Penicillin pioneer, Dr Norman Heatley, talks with Max Blythe of his boyhood in Suffolk, early interests in science and instrumentation, and undergraduate and postgraduate studies at Cambridge. He then outlines how an opportunity to work with Ernst Chain in Oxford in 1936 on tumour metabolism led eventually to early involvement with Florey and Chain in the preparation of extracts of Penicillium notatum and trials and assays of penicillin. His contribution to the development of a solvent extraction procedure is then reviewed, followed by discussion of various initiatives relating to penicillin production, including a wartime quest for culture vessels and subsequent collaborative links with the USA. Detailed references to the contributions of Florey and Chain and early use of antibiotic therapy make this an important document on one of the major advances in scientific medicine this century.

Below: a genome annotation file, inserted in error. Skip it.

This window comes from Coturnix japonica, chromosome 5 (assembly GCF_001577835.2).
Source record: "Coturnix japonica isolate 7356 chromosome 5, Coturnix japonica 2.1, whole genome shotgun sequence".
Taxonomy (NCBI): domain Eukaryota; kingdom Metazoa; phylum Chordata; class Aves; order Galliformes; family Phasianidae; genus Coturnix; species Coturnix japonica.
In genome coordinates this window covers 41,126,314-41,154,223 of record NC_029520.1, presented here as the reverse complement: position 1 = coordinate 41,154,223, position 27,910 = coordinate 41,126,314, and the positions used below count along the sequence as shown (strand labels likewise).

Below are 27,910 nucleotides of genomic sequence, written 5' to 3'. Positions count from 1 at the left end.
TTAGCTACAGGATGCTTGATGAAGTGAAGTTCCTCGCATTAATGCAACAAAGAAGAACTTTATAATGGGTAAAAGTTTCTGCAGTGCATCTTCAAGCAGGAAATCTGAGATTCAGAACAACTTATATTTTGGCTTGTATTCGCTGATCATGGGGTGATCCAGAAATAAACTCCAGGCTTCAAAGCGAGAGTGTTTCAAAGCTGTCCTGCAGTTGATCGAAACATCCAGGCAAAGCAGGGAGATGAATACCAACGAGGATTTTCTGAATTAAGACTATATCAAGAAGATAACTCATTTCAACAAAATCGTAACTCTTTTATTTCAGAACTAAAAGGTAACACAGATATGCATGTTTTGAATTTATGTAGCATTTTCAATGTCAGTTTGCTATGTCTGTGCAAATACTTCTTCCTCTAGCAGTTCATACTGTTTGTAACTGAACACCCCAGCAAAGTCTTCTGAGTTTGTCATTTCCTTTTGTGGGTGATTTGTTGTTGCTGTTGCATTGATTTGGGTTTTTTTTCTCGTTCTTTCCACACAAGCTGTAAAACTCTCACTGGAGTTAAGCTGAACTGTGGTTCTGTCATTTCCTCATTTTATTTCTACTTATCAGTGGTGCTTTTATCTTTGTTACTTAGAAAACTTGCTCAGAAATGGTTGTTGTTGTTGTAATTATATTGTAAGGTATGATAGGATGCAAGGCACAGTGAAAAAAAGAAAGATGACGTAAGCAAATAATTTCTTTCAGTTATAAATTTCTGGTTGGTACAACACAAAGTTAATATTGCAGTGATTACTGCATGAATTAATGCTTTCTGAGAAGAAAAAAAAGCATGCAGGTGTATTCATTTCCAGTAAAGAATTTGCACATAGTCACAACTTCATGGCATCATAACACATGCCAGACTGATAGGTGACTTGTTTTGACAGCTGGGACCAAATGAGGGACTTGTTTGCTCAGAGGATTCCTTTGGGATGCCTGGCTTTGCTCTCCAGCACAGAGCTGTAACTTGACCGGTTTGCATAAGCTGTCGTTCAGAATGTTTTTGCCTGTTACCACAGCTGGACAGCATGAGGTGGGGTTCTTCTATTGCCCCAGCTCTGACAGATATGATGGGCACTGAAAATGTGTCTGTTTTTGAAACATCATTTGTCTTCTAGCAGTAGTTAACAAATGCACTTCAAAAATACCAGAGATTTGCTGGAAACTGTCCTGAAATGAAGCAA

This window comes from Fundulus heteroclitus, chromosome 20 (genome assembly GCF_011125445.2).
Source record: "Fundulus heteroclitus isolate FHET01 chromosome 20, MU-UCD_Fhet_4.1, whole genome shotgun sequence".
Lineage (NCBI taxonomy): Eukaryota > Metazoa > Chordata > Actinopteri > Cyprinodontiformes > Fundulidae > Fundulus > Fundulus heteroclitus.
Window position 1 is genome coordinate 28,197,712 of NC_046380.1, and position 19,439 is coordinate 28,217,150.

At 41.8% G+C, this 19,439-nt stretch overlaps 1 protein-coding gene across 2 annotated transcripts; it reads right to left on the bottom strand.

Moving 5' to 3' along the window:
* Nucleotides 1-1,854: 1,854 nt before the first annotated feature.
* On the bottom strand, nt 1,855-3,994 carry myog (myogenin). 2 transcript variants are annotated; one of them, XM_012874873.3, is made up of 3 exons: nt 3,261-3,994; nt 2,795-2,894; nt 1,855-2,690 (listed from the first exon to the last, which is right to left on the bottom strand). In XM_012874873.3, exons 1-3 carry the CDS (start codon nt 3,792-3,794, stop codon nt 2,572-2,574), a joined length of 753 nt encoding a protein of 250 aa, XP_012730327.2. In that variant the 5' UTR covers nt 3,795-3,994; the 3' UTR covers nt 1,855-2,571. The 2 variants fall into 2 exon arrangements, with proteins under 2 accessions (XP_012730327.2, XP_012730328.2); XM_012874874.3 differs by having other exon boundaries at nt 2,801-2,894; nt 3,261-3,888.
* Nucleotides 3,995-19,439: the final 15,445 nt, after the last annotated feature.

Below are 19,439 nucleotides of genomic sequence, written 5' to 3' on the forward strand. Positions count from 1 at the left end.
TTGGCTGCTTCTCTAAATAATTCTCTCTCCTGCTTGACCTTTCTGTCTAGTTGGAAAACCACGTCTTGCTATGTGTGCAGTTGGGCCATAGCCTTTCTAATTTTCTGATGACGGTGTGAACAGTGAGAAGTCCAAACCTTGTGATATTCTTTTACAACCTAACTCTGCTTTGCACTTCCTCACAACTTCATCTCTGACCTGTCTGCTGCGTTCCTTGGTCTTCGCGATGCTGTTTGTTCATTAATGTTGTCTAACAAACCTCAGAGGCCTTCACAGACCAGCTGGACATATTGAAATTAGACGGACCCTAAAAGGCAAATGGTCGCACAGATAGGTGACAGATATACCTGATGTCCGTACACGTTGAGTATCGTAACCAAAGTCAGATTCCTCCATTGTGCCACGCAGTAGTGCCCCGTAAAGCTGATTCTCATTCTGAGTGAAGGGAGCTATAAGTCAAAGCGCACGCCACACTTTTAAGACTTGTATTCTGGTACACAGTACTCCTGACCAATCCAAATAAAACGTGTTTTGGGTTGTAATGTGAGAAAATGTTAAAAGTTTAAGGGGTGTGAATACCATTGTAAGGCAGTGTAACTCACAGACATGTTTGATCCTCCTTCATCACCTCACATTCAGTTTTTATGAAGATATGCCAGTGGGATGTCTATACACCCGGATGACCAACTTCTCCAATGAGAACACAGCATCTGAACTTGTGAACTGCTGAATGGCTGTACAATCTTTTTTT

Permanent link to this resource: https://doi.org/10.24384/000071
Heatley, NormanBlythe, Max
Original artefact: 1990
RADAR resource: 2017
Oxford Brookes University; The Royal College of Physicians
Published by Oxford Brookes UniversityAll rights reserved
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